Cassan’s documentary reveals how Ratloop intended to make Hab-12’s plot stand out. To achieve this, the devs intended to focus the game’s story on the ever-changing relationship between the down-to-earth Miray and the outlandish biological A.I PAX. After a cataclysmic event occurs on board The Sentient, a research ship, Miray would have to make his way through all 12 habitats (or Habs) in order to escape. The documentary summarizes the game’s story with a quote:
“Hab-12 is all about man vs. wild, but also a remarkable story about a normal guy and an unhinged bio-computer.”
The games levels were intended to take place acrossthe 12 habitations, with each hab featuring a different ecosystem for Miray to overcome. Revealed in screenshots and demos were an autumn-like red forest, an icy cave system, a swampy area with gigantic trees, a volcanic area, and more. The variety in level design was quite impressive for the era, and Miray was to have several costume changes to reflect the surroundings. These levels were also planned to be intensely detailed and impressive, the documentary even shows how amazed publications were with the red forest level, saying “Every leaf is rendered. Every damned one. That’s how good the graphics engine is.”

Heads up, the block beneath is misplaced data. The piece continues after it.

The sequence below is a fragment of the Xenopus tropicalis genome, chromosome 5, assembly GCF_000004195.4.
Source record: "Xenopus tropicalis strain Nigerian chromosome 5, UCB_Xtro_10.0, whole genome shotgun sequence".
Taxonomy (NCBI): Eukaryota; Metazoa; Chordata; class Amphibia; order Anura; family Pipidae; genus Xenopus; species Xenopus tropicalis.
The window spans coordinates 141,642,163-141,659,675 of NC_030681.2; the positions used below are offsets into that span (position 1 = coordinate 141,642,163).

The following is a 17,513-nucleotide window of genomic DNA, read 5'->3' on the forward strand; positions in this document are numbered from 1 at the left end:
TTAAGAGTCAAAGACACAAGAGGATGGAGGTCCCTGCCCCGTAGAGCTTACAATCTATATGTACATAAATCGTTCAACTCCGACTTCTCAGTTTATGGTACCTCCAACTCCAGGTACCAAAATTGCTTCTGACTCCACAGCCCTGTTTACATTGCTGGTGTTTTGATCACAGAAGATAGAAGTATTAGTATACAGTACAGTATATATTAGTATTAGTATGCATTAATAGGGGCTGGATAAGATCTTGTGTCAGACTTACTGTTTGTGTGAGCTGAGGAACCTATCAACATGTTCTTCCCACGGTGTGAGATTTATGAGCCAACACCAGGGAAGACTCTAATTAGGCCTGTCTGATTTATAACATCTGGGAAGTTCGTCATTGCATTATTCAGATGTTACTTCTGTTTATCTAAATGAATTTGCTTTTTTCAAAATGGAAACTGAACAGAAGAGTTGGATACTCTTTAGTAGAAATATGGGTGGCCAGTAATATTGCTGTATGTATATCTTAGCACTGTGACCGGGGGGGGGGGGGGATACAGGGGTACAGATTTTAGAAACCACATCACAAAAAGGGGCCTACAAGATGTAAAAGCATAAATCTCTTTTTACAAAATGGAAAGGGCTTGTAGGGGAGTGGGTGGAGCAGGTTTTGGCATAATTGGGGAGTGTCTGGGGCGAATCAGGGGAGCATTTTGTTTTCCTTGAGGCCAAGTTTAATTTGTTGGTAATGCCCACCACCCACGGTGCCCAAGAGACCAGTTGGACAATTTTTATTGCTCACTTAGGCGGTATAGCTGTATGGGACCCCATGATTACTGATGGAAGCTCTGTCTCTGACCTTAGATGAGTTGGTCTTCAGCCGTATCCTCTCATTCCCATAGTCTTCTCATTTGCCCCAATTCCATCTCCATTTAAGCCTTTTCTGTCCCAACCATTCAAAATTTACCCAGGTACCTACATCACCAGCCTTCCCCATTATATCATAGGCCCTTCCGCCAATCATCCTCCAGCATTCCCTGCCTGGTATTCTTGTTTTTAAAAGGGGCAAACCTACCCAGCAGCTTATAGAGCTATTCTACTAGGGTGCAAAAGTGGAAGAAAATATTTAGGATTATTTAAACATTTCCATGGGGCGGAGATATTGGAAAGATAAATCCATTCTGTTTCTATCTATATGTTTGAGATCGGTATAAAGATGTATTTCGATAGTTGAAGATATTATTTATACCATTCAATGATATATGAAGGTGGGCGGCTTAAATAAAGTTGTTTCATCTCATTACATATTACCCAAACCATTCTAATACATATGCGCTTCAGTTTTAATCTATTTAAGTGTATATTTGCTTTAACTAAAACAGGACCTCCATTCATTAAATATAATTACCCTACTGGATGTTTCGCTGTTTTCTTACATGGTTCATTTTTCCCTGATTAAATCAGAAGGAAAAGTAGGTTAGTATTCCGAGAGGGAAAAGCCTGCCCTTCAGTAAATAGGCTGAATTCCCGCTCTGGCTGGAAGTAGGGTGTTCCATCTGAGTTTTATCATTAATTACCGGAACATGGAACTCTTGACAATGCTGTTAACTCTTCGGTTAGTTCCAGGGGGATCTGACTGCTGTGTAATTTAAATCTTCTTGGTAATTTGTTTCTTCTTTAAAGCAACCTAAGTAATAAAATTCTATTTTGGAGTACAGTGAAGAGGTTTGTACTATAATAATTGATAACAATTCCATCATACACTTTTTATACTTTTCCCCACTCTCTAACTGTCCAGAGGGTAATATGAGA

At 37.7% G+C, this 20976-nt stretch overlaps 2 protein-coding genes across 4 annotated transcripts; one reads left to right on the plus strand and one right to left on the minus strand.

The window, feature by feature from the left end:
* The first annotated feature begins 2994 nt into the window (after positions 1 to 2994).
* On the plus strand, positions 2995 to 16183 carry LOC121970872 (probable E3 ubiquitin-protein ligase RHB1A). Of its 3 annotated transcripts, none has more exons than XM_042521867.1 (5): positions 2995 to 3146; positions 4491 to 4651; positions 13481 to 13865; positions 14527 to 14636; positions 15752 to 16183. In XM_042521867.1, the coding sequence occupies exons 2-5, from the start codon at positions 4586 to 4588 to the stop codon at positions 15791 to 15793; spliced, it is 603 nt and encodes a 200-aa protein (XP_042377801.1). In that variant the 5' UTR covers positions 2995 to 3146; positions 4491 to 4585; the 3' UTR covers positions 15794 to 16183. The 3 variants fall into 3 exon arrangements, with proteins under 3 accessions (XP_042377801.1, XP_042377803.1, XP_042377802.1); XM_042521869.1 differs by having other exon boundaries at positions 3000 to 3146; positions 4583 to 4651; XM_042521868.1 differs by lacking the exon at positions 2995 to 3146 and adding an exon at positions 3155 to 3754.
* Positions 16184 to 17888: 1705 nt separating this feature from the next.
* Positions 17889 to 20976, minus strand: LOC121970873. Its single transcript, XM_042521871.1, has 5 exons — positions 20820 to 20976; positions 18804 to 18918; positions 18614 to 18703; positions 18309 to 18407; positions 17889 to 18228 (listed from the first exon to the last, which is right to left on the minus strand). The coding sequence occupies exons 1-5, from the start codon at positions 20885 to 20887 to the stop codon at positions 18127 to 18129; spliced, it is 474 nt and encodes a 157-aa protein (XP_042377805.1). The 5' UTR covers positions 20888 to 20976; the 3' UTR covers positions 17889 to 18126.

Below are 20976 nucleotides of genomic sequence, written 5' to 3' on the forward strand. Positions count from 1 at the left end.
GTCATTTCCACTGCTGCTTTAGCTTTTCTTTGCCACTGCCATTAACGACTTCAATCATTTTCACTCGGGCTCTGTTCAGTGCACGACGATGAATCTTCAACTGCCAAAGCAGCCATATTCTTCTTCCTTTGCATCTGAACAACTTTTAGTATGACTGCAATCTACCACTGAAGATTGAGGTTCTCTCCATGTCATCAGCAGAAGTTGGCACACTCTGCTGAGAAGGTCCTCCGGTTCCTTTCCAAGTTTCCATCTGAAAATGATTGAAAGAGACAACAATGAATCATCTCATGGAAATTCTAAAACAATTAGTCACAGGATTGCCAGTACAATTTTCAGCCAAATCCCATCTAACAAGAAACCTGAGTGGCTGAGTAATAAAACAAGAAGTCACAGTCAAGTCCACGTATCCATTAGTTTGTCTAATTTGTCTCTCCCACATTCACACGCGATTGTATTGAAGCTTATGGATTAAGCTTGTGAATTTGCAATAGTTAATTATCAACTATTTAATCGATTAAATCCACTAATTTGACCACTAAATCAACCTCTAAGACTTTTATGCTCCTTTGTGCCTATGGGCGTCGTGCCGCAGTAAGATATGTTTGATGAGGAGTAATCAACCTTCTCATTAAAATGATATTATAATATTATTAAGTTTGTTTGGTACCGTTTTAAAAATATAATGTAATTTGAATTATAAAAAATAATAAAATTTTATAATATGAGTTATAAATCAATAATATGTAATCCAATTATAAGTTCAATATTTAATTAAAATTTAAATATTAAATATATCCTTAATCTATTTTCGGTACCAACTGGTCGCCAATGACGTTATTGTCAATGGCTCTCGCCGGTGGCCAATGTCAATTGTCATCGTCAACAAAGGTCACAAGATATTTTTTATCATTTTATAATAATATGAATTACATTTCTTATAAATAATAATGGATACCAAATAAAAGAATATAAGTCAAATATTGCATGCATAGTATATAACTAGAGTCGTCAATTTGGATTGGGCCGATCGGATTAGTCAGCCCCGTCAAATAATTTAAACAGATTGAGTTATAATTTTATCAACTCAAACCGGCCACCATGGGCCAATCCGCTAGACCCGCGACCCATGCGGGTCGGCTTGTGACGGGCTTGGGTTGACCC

Despite the game impressing media outlets with its graphics and gameplay, the project failed to find any publishers. Hab-12’s ambition, along with Ratloop’s relative inexperience at the time, was what ultimately killed the project. The project was planned to have a sequel and a novel adaptation written by a member of the team. Ratloop now exists as 3 companies, Ratloop inc, Ratloop Asia, and Ratloop Games Canada. Ratloop Canada is currently working on the turn-based FPS shooter Lemnis Gate.
Article by Alex Cutler, thanks to Jackgrimm99 for the contribution